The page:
Yes, that’s pretty much it. These black-and-white striped…well, stumps. Wait, that’s unkind. It is actually a sculpture of “truncated columns” (that sounds much more French and much more gracious), called Les Deux Plateux (that sounds even better) by the artist Daniel Buren.
I’m not sure the point of the sculpture and its installation in this courtyard, but I’m glad my guidebook led me to it. For you see, this courtyard, just a few steps from the Musee du Louvre, did contain, albeit temporarily, this lovely triptych:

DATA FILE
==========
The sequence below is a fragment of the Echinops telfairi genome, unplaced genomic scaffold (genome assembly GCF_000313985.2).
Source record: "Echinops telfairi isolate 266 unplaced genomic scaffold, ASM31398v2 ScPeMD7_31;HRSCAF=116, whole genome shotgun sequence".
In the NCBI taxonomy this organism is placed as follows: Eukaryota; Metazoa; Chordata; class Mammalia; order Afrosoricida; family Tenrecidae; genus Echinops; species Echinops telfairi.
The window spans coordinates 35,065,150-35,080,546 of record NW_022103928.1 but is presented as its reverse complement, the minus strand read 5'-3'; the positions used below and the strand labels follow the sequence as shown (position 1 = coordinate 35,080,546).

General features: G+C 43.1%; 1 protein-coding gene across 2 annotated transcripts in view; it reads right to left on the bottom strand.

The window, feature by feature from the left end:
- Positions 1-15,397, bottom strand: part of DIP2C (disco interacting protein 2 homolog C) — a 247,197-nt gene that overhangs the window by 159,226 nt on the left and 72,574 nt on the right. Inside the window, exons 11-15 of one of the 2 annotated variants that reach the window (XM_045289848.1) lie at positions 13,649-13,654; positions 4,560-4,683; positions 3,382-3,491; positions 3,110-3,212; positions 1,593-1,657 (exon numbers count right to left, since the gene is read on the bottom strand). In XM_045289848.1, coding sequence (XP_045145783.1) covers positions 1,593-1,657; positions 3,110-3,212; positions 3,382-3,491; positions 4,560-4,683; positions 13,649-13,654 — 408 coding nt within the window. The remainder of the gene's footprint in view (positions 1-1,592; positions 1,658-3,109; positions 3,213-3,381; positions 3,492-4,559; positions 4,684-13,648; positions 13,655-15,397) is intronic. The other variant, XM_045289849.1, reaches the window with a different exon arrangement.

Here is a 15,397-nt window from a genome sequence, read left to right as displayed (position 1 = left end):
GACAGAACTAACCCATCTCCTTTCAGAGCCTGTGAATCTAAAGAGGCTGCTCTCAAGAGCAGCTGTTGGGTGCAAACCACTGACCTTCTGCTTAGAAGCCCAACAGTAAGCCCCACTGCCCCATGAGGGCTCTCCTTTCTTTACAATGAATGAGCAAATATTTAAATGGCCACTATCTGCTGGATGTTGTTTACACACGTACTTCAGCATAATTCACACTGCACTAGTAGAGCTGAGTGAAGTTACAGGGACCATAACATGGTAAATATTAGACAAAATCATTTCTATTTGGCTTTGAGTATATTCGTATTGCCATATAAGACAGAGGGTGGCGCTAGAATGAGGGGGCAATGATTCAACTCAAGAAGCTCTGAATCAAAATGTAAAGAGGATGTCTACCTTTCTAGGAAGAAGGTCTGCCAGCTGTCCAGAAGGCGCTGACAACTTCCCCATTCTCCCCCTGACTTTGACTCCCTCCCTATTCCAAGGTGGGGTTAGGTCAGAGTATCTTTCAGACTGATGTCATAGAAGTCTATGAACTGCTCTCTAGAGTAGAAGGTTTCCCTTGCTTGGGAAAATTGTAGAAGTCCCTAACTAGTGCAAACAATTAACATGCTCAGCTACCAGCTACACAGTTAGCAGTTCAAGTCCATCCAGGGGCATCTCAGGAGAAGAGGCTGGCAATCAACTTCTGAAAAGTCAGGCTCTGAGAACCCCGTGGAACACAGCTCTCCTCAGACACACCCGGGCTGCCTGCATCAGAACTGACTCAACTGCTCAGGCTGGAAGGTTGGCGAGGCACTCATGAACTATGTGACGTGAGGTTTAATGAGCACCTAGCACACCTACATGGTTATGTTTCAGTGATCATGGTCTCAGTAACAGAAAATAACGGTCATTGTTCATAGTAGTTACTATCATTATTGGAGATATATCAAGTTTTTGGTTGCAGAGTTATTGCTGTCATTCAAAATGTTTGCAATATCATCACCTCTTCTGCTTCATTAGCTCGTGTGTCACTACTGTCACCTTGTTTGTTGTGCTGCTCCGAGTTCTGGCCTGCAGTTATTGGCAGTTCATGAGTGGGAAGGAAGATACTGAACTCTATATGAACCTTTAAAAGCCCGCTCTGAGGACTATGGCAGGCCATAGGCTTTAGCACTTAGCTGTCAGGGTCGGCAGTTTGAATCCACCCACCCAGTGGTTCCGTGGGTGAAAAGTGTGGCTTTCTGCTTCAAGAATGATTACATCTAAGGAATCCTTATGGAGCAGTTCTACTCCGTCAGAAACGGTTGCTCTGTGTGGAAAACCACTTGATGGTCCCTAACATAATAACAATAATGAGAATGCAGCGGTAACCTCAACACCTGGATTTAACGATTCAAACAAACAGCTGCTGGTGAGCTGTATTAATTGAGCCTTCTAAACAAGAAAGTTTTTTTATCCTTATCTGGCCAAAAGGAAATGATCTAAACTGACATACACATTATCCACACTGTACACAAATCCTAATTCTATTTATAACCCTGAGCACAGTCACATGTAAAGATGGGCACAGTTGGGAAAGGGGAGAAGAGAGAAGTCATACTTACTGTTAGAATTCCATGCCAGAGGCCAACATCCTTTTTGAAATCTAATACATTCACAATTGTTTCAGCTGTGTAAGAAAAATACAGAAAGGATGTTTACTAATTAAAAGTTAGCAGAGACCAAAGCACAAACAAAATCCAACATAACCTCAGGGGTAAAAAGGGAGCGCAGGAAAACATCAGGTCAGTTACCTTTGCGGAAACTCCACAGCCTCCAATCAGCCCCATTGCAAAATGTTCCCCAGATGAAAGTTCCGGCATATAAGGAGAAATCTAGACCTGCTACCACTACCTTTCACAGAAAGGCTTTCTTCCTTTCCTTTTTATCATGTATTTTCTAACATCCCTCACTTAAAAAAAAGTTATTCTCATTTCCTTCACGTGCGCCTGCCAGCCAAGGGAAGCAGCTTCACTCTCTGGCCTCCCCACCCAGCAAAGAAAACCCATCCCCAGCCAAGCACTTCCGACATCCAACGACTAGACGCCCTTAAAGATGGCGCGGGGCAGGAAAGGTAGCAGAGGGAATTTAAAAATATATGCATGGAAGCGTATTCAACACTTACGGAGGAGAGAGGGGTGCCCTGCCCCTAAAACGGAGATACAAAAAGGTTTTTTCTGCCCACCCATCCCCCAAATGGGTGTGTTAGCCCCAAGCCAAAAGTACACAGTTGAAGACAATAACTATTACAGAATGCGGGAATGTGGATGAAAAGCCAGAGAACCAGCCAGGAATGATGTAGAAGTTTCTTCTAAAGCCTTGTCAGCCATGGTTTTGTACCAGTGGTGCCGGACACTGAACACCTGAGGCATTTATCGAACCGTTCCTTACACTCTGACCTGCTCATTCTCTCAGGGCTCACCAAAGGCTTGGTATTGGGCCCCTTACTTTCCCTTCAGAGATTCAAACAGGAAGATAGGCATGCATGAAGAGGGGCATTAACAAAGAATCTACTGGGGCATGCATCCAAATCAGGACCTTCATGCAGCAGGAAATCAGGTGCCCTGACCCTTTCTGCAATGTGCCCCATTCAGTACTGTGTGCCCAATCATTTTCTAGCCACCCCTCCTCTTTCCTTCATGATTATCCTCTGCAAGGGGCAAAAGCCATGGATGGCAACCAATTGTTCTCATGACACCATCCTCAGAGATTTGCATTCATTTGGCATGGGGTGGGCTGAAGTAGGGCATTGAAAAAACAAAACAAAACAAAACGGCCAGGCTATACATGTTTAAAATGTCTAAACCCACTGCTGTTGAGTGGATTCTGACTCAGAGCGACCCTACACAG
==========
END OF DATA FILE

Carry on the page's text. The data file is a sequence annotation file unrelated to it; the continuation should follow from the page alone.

I sat down to rest on one of the stumps, er…truncated columns, and spotted these lovely young ladies. I was struck by their affection for one another, their obvious comfort in each other’s presence, and by their loveliness, which stood in stark contrast one to the other (almost like black and white). There was a tattoo that mentioned butterflies. (“If I were a butterfly…”) There was lace and there were skeletons. There were glasses and there were none. There was lipstick and then bare lips. There were two obviously and happily distinct personalities. It was such a lovely, contrasting picture that I immediately forgot my fatigue and my shyness and asked if I could take their photograph. They both smiled at me and looked to a gentleman walking toward us, whom I assume was their father. We found our common language was Spanish. (I say that with slight exaggeration. I have some Spanish vocabulary and can usually stumble in a mostly understandable way through the present tense.) I asked him if I might shoot their photos and offered to email him the results. He agreed with a smile, wrote his email address in my journal, and I gratefully captured this triptych, across the street from the Louvre.